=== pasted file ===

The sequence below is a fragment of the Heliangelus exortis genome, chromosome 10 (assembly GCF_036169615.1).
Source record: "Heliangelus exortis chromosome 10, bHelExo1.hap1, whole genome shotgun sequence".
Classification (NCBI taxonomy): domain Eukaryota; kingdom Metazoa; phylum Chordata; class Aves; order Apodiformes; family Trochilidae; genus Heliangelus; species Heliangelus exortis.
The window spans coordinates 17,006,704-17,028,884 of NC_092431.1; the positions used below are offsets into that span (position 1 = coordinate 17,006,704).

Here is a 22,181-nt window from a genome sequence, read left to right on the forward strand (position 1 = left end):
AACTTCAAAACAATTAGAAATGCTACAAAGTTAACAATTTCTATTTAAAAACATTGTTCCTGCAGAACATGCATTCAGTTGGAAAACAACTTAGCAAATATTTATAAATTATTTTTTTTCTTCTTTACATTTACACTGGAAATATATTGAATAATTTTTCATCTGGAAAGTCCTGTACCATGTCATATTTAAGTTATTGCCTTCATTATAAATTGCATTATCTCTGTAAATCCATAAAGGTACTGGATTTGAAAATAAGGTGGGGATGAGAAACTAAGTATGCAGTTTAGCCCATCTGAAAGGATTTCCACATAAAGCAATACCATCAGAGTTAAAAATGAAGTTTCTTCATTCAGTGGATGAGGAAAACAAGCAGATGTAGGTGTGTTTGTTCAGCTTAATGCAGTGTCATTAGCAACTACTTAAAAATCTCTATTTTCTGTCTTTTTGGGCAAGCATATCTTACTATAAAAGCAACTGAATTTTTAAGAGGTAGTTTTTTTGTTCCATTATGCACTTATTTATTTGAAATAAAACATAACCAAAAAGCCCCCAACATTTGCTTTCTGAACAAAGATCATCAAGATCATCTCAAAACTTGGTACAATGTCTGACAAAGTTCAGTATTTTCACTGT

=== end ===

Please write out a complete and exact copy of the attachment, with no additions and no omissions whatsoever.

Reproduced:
The sequence below is a fragment of the Heliangelus exortis genome, chromosome 10 (assembly GCF_036169615.1).
Source record: "Heliangelus exortis chromosome 10, bHelExo1.hap1, whole genome shotgun sequence".
Classification (NCBI taxonomy): domain Eukaryota; kingdom Metazoa; phylum Chordata; class Aves; order Apodiformes; family Trochilidae; genus Heliangelus; species Heliangelus exortis.
The window spans coordinates 17,006,704-17,028,884 of NC_092431.1; the positions used below are offsets into that span (position 1 = coordinate 17,006,704).

Here is a 22,181-nt window from a genome sequence, read left to right on the forward strand (position 1 = left end):
AACTTCAAAACAATTAGAAATGCTACAAAGTTAACAATTTCTATTTAAAAACATTGTTCCTGCAGAACATGCATTCAGTTGGAAAACAACTTAGCAAATATTTATAAATTATTTTTTTTCTTCTTTACATTTACACTGGAAATATATTGAATAATTTTTCATCTGGAAAGTCCTGTACCATGTCATATTTAAGTTATTGCCTTCATTATAAATTGCATTATCTCTGTAAATCCATAAAGGTACTGGATTTGAAAATAAGGTGGGGATGAGAAACTAAGTATGCAGTTTAGCCCATCTGAAAGGATTTCCACATAAAGCAATACCATCAGAGTTAAAAATGAAGTTTCTTCATTCAGTGGATGAGGAAAACAAGCAGATGTAGGTGTGTTTGTTCAGCTTAATGCAGTGTCATTAGCAACTACTTAAAAATCTCTATTTTCTGTCTTTTTGGGCAAGCATATCTTACTATAAAAGCAACTGAATTTTTAAGAGGTAGTTTTTTTGTTCCATTATGCACTTATTTATTTGAAATAAAACATAACCAAAAAGCCCCCAACATTTGCTTTCTGAACAAAGATCATCAAGATCATCTCAAAACTTGGTACAATGTCTGACAAAGTTCAGTATTTTCACTGT